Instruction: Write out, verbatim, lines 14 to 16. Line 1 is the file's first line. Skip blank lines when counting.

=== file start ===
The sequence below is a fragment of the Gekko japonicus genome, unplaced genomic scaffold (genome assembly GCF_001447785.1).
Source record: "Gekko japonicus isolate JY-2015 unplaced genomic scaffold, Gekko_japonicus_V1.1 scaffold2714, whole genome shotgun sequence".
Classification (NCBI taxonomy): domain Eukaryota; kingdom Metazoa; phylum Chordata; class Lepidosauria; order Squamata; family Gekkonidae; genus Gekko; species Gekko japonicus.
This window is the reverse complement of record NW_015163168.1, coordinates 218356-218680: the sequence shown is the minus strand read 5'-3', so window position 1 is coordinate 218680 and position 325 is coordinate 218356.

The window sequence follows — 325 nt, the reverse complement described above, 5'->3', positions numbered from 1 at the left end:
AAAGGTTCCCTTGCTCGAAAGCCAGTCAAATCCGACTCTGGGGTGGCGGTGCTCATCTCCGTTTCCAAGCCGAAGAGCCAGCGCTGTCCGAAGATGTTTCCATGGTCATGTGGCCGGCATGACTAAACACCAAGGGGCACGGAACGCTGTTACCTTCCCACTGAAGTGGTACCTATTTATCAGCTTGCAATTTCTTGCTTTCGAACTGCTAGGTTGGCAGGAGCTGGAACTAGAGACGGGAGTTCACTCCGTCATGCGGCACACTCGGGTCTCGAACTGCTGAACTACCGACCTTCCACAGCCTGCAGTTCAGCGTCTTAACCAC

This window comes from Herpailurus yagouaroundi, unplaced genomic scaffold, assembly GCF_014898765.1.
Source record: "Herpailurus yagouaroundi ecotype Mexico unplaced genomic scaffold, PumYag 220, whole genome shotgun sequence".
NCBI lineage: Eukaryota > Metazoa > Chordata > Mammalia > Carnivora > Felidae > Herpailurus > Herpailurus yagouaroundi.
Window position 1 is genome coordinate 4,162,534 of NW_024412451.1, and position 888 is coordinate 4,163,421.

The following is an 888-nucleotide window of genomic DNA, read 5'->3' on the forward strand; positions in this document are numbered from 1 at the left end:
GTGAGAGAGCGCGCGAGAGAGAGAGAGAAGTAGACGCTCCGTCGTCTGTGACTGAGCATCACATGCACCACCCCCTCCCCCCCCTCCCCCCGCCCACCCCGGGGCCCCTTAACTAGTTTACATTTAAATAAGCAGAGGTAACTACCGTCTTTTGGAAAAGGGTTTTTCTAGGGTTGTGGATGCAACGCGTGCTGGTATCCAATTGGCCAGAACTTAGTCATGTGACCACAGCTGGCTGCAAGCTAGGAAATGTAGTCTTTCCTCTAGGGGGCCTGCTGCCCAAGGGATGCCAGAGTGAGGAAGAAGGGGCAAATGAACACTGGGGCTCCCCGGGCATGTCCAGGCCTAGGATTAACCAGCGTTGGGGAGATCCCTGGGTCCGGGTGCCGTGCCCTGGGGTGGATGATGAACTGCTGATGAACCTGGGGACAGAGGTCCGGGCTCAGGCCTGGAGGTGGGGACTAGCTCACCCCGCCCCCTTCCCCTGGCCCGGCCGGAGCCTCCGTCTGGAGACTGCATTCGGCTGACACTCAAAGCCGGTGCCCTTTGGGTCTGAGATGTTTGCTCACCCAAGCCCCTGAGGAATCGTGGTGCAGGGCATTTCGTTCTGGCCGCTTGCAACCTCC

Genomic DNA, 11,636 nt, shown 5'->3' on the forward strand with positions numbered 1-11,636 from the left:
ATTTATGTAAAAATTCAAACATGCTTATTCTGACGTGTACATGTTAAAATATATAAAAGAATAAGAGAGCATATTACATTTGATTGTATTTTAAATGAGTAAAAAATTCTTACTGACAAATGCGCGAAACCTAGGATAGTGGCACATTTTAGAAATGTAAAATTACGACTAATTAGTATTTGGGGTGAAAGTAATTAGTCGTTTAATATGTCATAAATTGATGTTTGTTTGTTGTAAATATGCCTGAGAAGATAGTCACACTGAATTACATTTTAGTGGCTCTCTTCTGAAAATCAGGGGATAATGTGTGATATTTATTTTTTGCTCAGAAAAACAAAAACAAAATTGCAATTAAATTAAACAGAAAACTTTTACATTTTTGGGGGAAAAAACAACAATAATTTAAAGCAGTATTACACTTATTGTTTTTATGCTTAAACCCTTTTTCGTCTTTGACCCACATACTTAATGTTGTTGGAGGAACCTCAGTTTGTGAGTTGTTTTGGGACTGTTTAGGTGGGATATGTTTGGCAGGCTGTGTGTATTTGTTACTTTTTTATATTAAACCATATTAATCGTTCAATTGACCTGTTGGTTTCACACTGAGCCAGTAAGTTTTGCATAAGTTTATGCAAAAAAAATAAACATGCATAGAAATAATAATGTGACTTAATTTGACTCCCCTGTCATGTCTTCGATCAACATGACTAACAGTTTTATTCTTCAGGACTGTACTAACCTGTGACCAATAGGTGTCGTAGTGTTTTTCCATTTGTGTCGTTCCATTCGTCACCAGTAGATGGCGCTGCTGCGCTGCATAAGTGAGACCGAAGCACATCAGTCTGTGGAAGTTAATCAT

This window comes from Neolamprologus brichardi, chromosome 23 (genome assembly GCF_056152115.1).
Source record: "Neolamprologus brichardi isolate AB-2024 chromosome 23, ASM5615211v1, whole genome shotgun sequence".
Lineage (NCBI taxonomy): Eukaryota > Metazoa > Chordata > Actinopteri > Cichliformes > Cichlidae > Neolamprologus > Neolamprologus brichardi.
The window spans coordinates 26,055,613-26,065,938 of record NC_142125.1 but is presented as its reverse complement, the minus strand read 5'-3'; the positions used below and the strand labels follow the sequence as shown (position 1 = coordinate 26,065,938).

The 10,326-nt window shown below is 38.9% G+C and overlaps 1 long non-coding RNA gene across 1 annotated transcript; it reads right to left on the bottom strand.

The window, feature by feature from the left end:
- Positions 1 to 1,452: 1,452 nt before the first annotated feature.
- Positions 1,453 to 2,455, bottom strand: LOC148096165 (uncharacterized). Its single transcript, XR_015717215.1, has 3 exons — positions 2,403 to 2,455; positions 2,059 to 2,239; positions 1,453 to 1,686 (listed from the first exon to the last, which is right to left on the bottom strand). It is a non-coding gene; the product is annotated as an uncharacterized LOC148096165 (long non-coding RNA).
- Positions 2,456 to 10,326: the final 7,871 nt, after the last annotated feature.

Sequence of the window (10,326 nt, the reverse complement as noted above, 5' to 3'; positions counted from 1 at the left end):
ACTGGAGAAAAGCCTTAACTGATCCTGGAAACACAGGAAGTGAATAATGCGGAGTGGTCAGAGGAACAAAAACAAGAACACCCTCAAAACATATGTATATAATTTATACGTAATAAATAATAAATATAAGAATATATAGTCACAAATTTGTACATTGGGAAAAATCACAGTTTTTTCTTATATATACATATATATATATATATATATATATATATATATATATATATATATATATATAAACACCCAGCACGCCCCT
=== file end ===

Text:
ATTTATGTAAAAATTCAAACATGCTTATTCTGACGTGTACATGTTAAAATATATAAAAGAATAAGAGAGCATATTACATTTGATTGTATTTTAAATGAGTAAAAAATTCTTACTGACAAATGCGCGAAACCTAGGATAGTGGCACATTTTAGAAATGTAAAATTACGACTAATTAGTATTTGGGGTGAAAGTAATTAGTCGTTTAATATGTCATAAATTGATGTTTGTTTGTTGTAAATATGCCTGAGAAGATAGTCACACTGAATTACATTTTAGTGGCTCTCTTCTGAAAATCAGGGGATAATGTGTGATATTTATTTTTTGCTCAGAAAAACAAAAACAAAATTGCAATTAAATTAAACAGAAAACTTTTACATTTTTGGGGGAAAAAACAACAATAATTTAAAGCAGTATTACACTTATTGTTTTTATGCTTAAACCCTTTTTCGTCTTTGACCCACATACTTAATGTTGTTGGAGGAACCTCAGTTTGTGAGTTGTTTTGGGACTGTTTAGGTGGGATATGTTTGGCAGGCTGTGTGTATTTGTTACTTTTTTATATTAAACCATATTAATCGTTCAATTGACCTGTTGGTTTCACACTGAGCCAGTAAGTTTTGCATAAGTTTATGCAAAAAAAATAAACATGCATAGAAATAATAATGTGACTTAATTTGACTCCCCTGTCATGTCTTCGATCAACATGACTAACAGTTTTATTCTTCAGGACTGTACTAACCTGTGACCAATAGGTGTCGTAGTGTTTTTCCATTTGTGTCGTTCCATTCGTCACCAGTAGATGGCGCTGCTGCGCTGCATAAGTGAGACCGAAGCACATCAGTCTGTGGAAGTTAATCAT

This window comes from Neolamprologus brichardi, chromosome 23 (genome assembly GCF_056152115.1).
Source record: "Neolamprologus brichardi isolate AB-2024 chromosome 23, ASM5615211v1, whole genome shotgun sequence".